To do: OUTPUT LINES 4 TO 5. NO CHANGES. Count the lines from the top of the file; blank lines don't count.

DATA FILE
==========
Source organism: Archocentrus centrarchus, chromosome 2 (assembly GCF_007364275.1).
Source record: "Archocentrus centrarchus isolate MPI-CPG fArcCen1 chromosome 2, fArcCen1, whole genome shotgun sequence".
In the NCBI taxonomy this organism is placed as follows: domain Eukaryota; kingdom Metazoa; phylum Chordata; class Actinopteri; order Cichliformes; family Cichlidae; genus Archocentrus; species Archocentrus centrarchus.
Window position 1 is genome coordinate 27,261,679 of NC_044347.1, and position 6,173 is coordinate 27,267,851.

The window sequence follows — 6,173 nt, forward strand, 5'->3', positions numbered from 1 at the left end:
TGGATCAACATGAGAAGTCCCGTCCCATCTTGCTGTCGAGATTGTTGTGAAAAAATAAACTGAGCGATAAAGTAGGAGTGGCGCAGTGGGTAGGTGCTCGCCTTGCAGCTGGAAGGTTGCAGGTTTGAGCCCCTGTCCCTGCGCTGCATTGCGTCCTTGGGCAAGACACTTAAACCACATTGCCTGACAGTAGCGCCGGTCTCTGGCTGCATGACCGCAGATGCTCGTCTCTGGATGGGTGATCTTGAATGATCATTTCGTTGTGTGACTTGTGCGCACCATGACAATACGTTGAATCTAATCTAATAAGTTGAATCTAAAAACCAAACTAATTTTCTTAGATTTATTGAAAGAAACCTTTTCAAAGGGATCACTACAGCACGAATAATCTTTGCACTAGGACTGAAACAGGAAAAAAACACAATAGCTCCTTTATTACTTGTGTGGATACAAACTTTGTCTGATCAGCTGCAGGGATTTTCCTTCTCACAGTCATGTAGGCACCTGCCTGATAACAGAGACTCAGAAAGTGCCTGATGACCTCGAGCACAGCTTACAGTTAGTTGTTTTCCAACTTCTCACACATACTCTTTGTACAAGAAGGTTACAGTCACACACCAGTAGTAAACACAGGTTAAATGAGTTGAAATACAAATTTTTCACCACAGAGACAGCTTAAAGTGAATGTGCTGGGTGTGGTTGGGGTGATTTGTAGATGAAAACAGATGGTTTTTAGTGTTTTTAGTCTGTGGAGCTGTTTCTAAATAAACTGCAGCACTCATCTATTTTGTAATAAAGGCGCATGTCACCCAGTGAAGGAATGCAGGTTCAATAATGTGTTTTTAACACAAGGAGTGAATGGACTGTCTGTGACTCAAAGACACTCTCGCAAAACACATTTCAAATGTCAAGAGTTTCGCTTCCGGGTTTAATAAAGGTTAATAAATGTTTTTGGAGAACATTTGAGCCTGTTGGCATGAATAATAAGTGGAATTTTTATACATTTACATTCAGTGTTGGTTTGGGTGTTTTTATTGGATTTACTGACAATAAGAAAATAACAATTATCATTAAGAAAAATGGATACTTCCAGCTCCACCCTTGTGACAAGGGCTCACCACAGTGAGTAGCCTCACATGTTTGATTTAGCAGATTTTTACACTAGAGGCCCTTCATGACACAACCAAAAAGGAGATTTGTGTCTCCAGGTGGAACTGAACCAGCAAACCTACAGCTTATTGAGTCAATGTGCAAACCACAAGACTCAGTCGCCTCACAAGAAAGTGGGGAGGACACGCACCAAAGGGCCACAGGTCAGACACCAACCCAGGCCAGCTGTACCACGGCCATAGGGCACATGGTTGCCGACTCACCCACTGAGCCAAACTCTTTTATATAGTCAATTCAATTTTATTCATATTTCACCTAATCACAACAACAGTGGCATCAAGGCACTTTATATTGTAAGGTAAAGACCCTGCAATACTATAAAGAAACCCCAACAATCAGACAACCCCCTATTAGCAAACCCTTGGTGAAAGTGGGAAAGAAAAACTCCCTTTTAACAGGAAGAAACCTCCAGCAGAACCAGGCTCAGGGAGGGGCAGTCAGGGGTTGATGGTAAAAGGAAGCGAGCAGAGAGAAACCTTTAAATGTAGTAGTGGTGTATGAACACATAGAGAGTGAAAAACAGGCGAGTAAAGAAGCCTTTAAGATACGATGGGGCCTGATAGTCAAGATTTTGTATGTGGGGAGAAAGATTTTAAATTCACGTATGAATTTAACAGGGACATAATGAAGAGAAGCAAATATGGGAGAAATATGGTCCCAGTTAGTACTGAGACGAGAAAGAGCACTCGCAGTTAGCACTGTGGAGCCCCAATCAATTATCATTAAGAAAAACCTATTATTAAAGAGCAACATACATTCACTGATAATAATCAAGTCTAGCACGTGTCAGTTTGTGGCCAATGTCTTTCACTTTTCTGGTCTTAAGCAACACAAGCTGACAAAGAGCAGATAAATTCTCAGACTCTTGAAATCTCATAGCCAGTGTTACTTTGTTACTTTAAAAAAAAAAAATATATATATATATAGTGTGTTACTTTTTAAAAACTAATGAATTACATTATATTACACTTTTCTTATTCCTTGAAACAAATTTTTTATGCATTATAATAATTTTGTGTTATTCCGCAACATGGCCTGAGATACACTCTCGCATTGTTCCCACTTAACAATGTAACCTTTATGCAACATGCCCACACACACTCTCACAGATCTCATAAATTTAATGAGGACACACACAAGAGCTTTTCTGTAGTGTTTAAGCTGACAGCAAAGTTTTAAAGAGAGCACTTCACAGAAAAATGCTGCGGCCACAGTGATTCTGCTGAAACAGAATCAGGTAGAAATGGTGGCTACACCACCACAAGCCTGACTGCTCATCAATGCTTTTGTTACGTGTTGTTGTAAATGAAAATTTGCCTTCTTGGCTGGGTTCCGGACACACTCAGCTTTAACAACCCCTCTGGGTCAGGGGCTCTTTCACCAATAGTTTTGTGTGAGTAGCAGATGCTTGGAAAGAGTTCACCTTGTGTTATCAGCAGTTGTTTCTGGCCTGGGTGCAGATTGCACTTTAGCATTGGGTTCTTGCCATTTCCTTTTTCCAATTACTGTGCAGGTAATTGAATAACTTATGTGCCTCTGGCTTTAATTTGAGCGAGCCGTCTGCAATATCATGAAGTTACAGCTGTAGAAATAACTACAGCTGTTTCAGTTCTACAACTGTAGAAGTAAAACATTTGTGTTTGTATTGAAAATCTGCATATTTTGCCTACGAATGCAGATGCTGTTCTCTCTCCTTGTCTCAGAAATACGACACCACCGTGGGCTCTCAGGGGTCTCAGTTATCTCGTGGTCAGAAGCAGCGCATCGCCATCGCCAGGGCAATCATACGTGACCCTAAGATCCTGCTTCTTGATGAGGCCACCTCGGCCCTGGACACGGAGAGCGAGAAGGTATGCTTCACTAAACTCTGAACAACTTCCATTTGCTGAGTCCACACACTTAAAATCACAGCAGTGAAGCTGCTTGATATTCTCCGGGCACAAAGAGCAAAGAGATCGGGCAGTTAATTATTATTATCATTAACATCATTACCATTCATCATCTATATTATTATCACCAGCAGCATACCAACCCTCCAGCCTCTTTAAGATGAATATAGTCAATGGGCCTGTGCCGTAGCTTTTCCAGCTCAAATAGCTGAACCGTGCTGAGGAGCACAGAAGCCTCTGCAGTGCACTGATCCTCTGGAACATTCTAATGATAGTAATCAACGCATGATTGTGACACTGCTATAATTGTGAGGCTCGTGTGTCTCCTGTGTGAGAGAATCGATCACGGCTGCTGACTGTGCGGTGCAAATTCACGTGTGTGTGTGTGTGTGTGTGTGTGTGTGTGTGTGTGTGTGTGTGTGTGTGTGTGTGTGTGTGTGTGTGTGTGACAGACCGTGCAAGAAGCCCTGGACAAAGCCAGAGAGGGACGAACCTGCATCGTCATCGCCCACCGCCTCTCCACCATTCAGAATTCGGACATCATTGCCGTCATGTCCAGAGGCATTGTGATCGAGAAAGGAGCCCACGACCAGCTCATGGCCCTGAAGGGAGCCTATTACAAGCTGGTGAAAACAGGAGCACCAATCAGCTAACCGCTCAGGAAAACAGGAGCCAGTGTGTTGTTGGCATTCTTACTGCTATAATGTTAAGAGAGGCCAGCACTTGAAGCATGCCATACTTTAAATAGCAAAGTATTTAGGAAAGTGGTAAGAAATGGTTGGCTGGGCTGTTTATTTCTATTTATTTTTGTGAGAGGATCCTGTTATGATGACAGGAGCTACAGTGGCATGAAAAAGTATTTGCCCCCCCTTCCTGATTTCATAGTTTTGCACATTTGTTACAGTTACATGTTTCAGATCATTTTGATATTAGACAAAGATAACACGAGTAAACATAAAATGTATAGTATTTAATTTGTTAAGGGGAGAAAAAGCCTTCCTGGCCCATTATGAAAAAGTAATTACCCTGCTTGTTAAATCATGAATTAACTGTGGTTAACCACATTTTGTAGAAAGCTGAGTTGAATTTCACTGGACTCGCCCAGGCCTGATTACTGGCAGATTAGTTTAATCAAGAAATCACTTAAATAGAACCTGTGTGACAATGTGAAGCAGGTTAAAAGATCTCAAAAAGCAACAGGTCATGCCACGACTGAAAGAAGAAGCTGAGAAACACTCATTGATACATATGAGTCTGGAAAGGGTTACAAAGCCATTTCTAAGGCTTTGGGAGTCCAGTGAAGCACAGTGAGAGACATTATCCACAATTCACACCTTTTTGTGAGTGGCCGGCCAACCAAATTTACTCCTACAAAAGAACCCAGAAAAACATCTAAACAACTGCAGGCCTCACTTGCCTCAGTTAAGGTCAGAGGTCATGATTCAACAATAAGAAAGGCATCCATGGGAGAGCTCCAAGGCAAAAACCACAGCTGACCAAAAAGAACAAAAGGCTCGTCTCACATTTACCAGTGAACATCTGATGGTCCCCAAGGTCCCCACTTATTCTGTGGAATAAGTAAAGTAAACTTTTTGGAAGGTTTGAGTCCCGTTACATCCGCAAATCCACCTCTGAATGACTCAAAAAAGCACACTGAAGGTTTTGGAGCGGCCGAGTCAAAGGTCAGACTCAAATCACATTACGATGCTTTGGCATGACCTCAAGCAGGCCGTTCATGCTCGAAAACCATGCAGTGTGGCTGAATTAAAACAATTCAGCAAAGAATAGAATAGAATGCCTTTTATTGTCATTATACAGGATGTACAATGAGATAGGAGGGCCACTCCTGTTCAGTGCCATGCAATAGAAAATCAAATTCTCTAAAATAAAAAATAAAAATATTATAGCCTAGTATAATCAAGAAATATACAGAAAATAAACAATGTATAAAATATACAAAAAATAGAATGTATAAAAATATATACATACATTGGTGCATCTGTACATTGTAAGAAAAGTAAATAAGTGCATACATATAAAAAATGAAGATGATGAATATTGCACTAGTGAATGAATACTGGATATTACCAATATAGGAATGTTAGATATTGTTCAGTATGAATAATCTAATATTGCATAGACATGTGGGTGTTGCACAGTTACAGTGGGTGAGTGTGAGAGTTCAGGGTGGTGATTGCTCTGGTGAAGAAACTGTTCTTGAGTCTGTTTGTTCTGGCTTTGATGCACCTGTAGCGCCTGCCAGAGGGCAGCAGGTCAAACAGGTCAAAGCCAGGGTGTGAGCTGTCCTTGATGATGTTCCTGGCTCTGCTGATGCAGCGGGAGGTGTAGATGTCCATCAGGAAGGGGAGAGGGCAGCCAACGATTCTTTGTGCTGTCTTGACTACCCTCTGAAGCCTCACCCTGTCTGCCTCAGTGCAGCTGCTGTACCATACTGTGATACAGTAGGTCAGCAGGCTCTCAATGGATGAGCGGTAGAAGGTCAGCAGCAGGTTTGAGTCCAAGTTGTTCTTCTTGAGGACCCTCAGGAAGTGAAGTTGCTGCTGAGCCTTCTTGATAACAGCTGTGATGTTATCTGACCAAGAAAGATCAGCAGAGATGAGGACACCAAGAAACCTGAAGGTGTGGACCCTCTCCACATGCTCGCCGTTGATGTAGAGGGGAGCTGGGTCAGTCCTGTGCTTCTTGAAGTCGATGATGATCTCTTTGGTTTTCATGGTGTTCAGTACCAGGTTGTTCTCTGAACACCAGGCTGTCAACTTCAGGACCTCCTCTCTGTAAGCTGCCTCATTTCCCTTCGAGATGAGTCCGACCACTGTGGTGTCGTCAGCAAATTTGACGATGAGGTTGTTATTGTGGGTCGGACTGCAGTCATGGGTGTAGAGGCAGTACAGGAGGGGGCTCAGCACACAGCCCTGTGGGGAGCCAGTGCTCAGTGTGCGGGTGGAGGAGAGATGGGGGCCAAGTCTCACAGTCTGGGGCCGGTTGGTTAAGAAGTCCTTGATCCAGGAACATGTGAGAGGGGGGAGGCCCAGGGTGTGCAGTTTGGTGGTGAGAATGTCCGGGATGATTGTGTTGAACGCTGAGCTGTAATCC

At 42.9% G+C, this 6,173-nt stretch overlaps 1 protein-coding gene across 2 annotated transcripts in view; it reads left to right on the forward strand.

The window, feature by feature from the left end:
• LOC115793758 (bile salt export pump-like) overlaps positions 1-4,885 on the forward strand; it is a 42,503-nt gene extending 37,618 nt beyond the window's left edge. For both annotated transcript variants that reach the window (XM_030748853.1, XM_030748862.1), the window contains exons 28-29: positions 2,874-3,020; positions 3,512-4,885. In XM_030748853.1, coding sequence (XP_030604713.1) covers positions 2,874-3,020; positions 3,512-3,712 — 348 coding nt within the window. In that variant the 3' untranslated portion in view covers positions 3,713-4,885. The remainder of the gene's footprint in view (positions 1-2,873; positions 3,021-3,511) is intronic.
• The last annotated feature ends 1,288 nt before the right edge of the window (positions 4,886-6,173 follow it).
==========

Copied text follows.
Window position 1 is genome coordinate 27,261,679 of NC_044347.1, and position 6,173 is coordinate 27,267,851.

The window sequence follows — 6,173 nt, forward strand, 5'->3', positions numbered from 1 at the left end: